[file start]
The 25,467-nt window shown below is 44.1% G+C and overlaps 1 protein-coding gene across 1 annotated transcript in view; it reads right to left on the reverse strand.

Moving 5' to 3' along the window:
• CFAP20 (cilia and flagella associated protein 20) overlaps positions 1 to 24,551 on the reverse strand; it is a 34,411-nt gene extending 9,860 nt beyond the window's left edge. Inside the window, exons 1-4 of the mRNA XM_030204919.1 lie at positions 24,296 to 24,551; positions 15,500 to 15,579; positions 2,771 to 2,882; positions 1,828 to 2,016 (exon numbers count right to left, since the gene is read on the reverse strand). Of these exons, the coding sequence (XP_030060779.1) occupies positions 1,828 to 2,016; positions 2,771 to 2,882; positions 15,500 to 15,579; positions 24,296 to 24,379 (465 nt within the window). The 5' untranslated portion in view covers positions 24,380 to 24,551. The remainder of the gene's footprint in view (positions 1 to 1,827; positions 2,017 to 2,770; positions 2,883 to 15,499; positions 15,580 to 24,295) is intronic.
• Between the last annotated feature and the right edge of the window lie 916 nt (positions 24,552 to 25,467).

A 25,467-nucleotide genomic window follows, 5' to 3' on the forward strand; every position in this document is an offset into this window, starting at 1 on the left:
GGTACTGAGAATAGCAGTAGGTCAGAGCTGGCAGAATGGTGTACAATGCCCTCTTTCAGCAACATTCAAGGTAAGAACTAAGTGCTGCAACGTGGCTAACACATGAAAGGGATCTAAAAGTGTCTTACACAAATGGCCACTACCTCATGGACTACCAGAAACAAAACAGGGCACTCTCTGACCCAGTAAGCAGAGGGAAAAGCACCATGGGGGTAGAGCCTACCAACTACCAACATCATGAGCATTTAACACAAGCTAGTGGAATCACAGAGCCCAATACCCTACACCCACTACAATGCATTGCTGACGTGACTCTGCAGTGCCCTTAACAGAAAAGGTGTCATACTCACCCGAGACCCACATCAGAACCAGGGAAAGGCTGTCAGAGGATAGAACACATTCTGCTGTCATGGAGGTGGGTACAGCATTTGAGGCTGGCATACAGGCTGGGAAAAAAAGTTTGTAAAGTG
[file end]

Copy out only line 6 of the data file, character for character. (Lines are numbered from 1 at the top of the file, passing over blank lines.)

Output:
GGTACTGAGAATAGCAGTAGGTCAGAGCTGGCAGAATGGTGTACAATGCCCTCTTTCAGCAACATTCAAGGTAAGAACTAAGTGCTGCAACGTGGCTAACACATGAAAGGGATCTAAAAGTGTCTTACACAAATGGCCACTACCTCATGGACTACCAGAAACAAAACAGGGCACTCTCTGACCCAGTAAGCAGAGGGAAAAGCACCATGGGGGTAGAGCCTACCAACTACCAACATCATGAGCATTTAACACAAGCTAGTGGAATCACAGAGCCCAATACCCTACACCCACTACAATGCATTGCTGACGTGACTCTGCAGTGCCCTTAACAGAAAAGGTGTCATACTCACCCGAGACCCACATCAGAACCAGGGAAAGGCTGTCAGAGGATAGAACACATTCTGCTGTCATGGAGGTGGGTACAGCATTTGAGGCTGGCATACAGGCTGGGAAAAAAAGTTTGTAAAGTG